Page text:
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Israel prepares to receive Jews fleeing Ukraine

As tensions between Washington and Moscow keep rising, Israel prepares contingency plans for Jewish immigrants from Ukraine.
People walk toward the menorah monument at the Babyn Yar Holocaust Memorial in Kyiv, Ukraine, on Sept. 29, 2019

On the backdrop of growing tensions and speculation over an imminent Russian invasion, Cabinet ministries in Jerusalem prepare for the possibility that thousands of Ukrainian Jews would want to immigrate to Israel. Reports this week revealed that representatives of government offices and groups, including the prime minister’s office, the Foreign Ministry, Diaspora Affairs Ministry, Absorption and Integration Ministry, and the Jewish Agency, met on Jan. 23 to discuss such an eventuality, including the possibility of airlifting Jews eligible to emigrate from Ukraine. Another such meeting is expected to take place Feb. 1 to reevaluate the situation.

According to some reports, the Ukrainian Jewish community includes about 48,000 people. Other reports say that some 75,000 Ukrainian nationals could be eligible for immigrating to Israel under the Israeli Law of Return, which offers Israeli citizenship and the right to immigrate to Israel to anyone with a Jewish grandparent. The Absorption Ministry said that in 2021, 3,080 Jews emigrated from Ukraine to Israel, a little bit more than the 2,971 who came from Ukraine in 2020. Israeli authorities reportedly expect these numbers to grow significantly this year, especially if tensions in Ukraine escalate.

The Absorption and Integration Ministry told Israeli press, “At this time, there is no increase in the number of immigrants from Ukraine compared to last year. If there will be, the ministry is prepared to handle it as it has in the past and is in contact with the relevant parties, including the Jewish Agency and [the liaison bureau within the prime minister’s office] Nativ.” The statement added that Minister Pnina Tamano-Shata is following the situation closely and is updated constantly.

According to his office, over the past few weeks, Diaspora Minister Nachman Shai has been in close contact with officials in the Jewish community in Ukraine. "The State of Israel has a moral responsibility to assist Jews in distress. We have proved in the past that we embrace this responsibility, and if needed, we will act upon it again. Nevertheless, that does not mean that there will be planes flying (from Ukraine) to Israel immediately tomorrow morning. We will examine the circumstances and find ways to help in any way possible," said Shai. The minister also noted that in the past, Israel supported the Jewish community in several ways, including financially.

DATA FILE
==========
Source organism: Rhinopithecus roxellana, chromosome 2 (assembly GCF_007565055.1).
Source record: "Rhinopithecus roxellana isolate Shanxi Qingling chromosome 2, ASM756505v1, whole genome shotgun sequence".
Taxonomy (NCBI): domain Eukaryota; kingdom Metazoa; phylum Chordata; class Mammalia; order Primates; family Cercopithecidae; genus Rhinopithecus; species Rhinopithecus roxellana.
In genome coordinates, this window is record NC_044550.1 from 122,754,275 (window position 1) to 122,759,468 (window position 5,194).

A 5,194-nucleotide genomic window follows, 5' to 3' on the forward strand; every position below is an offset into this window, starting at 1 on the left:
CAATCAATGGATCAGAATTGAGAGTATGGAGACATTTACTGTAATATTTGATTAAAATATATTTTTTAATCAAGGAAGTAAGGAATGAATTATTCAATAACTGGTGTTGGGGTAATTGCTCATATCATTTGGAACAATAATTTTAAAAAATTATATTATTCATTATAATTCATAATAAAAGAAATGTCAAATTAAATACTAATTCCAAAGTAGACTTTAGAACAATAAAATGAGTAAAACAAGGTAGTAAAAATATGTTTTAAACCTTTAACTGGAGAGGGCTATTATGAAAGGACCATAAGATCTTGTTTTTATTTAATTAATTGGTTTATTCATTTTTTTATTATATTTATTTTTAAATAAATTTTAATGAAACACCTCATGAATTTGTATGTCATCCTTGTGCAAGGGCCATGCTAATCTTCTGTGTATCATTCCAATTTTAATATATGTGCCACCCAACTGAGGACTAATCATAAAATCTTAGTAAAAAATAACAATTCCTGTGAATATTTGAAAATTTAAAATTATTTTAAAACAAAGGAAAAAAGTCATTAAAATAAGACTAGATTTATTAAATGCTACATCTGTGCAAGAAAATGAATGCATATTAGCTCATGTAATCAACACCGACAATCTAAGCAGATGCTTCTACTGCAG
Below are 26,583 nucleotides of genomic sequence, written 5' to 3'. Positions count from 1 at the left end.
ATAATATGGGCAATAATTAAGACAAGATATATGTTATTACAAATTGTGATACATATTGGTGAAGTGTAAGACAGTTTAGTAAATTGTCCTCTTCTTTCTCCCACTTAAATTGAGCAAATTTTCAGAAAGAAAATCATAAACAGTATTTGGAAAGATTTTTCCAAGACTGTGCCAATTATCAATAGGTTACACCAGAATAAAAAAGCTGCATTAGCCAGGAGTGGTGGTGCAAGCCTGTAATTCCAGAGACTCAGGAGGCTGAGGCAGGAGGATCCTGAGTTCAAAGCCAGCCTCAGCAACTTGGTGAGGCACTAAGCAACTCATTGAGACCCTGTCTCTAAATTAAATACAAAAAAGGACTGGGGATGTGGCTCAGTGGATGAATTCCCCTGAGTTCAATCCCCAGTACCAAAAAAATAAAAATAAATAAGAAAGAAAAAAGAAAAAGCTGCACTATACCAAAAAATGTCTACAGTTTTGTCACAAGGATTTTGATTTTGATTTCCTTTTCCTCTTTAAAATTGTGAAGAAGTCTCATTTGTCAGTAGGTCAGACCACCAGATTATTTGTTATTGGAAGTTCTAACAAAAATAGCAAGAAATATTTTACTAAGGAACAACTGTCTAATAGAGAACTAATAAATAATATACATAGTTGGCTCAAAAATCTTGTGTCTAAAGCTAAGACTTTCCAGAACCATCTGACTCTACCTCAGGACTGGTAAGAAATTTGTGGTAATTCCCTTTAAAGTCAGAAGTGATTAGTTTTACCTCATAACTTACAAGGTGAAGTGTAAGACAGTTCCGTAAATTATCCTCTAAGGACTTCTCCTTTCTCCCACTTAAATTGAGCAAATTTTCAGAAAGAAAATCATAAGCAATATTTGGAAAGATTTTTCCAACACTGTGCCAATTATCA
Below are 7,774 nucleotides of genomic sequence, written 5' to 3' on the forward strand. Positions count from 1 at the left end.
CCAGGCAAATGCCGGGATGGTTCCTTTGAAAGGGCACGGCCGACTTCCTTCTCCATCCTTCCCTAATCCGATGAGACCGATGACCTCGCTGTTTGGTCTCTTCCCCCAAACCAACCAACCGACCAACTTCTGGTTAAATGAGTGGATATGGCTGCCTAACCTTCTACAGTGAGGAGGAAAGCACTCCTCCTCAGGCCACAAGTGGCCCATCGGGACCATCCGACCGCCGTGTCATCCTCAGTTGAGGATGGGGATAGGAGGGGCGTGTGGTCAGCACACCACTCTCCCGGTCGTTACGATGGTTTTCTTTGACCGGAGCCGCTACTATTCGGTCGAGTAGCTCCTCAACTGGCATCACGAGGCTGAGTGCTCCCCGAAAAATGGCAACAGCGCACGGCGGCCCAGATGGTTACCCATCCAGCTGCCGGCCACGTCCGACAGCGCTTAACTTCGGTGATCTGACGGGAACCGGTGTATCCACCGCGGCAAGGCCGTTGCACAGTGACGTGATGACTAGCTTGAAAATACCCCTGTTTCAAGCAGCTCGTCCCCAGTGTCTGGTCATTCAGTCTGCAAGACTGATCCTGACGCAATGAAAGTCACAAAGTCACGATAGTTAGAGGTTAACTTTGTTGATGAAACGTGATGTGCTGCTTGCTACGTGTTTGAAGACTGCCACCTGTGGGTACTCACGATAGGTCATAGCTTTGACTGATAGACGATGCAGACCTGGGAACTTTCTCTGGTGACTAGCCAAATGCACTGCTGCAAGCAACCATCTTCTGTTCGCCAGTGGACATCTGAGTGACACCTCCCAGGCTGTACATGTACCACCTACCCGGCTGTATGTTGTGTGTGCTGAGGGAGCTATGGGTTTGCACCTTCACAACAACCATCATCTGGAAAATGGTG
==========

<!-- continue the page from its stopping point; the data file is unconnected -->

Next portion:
Tamano-Shata and Shai were careful not to address specifically the Russia-Ukraine diplomatic crisis, focusing only on the issue of the Jewish community there and expressing solidarity. Other Cabinet ministers have been careful not to address the issue at all, and for good reason, as Ukraine is supported by Israel’s strongest ally, the United States.

Relations between the two countries have been complicated over the years, especially with the resurge of Ukrainian nationalist sentiments and manifestations of veneration by the Ukrainian state of people who fought alongside Nazi Germany in World War II, including some Ukrainian personalities (negatively) linked to the Holocaust. Protests by former Israeli ambassador to Ukraine Joel Lion, leveling criticism over this national, official attitude, received chilly reactions from Kyiv.  

Still, since his election to office, Ukrainian President Volodymyr Zelensky reached out to Israel on several occasions. For instance, last December, addressing Kyiv Jews, he drew parallels between Ukraine and the Jewish people. “We know what it’s like not to have an own state. We know what it means to defend one’s own state and land with weapons in hand, at the cost of our own lives,” said Zelensky.

Also last December, the Ukranian Ambassador to Israel Yevgen Korniychuk said his country recognizes Jerusalem as Israel’s “one and only capital.” He added that Ukraine will open a branch of its embassy in Jerusalem in 2022 when President Zelensky is expected to visit Israel. He was talking at an event marking 30 years of bilateral ties between the countries.

Surprisingly, Ukraine had even asked Prime Minister Naftali Bennett to speak on its behalf to Russia. Reports a few days ago revealed that when Bennett was preparing for his Sochi meeting last October, Kyiv reached out to Jerusalem and asked if it could assist in mediation with Moscow. Apparently, Putin rejected this proposal and nothing came of it.

That put aside, Jerusalem considers its relations with Moscow as of utmost strategic importance, especially on the security level and regarding Syria. Israel greatly values comunication channels between the two armies regarding the Syrian airspace, and view its relations with Moscow as a key element in its campaign against Iranian entrenchment in Syria. Also, with Russia being a permanent member of the UN Security Council and part to the Vienna talks with Iran, nurturing bilateral diplomatic and security relations are a top priority for the Israeli government. Prime Minister Naftali Bennett last spoke on the phone with Russian President Vladimir Putin Jan. 13. He had spoken with him several times in the past. The two had met in Sochi (Russia) in person last October for a very amicable encounter that lasted several hours. Putin also invited Bennett and his wife to visit soon St. Petersburg, an invitation the Israeli premier had gracefully accepted.

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